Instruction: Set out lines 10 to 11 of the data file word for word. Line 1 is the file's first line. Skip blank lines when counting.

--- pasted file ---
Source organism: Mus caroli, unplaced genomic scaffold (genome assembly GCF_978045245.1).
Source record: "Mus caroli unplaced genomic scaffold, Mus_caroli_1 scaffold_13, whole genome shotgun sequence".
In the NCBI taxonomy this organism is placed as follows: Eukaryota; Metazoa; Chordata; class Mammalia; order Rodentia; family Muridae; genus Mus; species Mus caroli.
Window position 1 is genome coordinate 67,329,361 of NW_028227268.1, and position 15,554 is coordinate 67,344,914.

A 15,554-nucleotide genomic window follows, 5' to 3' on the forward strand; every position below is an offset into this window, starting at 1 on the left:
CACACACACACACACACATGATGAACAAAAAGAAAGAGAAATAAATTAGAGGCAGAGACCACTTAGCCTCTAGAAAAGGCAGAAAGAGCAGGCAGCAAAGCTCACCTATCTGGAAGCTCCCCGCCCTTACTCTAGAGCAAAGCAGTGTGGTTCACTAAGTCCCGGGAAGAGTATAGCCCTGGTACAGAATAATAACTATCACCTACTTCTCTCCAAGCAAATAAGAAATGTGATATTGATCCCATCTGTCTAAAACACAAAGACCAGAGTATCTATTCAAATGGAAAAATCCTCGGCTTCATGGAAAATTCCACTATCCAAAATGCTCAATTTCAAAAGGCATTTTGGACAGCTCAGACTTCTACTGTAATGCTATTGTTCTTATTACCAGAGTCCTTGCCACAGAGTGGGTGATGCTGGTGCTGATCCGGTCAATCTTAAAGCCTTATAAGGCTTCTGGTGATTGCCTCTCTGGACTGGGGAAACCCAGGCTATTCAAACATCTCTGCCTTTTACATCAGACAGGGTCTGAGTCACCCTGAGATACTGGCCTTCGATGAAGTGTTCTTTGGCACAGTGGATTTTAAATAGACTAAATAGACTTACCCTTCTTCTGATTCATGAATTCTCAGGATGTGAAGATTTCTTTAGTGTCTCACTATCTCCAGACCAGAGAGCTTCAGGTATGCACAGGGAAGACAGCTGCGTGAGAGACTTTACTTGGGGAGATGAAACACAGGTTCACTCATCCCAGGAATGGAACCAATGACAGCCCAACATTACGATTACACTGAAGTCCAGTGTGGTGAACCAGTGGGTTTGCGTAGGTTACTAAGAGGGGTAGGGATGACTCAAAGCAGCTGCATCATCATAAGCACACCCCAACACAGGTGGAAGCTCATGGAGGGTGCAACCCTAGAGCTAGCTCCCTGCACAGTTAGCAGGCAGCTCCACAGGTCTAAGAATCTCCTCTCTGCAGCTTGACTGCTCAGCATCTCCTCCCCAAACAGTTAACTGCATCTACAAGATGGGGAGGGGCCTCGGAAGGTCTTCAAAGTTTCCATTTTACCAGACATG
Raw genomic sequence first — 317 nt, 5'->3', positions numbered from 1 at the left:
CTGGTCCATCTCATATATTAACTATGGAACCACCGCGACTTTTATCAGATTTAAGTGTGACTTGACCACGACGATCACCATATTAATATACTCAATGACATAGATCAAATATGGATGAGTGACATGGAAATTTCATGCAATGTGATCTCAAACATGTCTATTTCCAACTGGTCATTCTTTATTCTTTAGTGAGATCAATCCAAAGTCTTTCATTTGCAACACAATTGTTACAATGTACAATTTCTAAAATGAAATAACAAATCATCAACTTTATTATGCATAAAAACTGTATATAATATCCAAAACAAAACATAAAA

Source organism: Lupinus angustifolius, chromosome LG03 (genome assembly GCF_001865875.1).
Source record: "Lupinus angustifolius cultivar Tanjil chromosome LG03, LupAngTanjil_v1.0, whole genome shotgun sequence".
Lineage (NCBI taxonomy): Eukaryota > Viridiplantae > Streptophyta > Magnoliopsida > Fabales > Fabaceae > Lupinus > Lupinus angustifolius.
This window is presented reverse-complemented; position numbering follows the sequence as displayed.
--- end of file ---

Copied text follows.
Source record: "Lupinus angustifolius cultivar Tanjil chromosome LG03, LupAngTanjil_v1.0, whole genome shotgun sequence".
Lineage (NCBI taxonomy): Eukaryota > Viridiplantae > Streptophyta > Magnoliopsida > Fabales > Fabaceae > Lupinus > Lupinus angustifolius.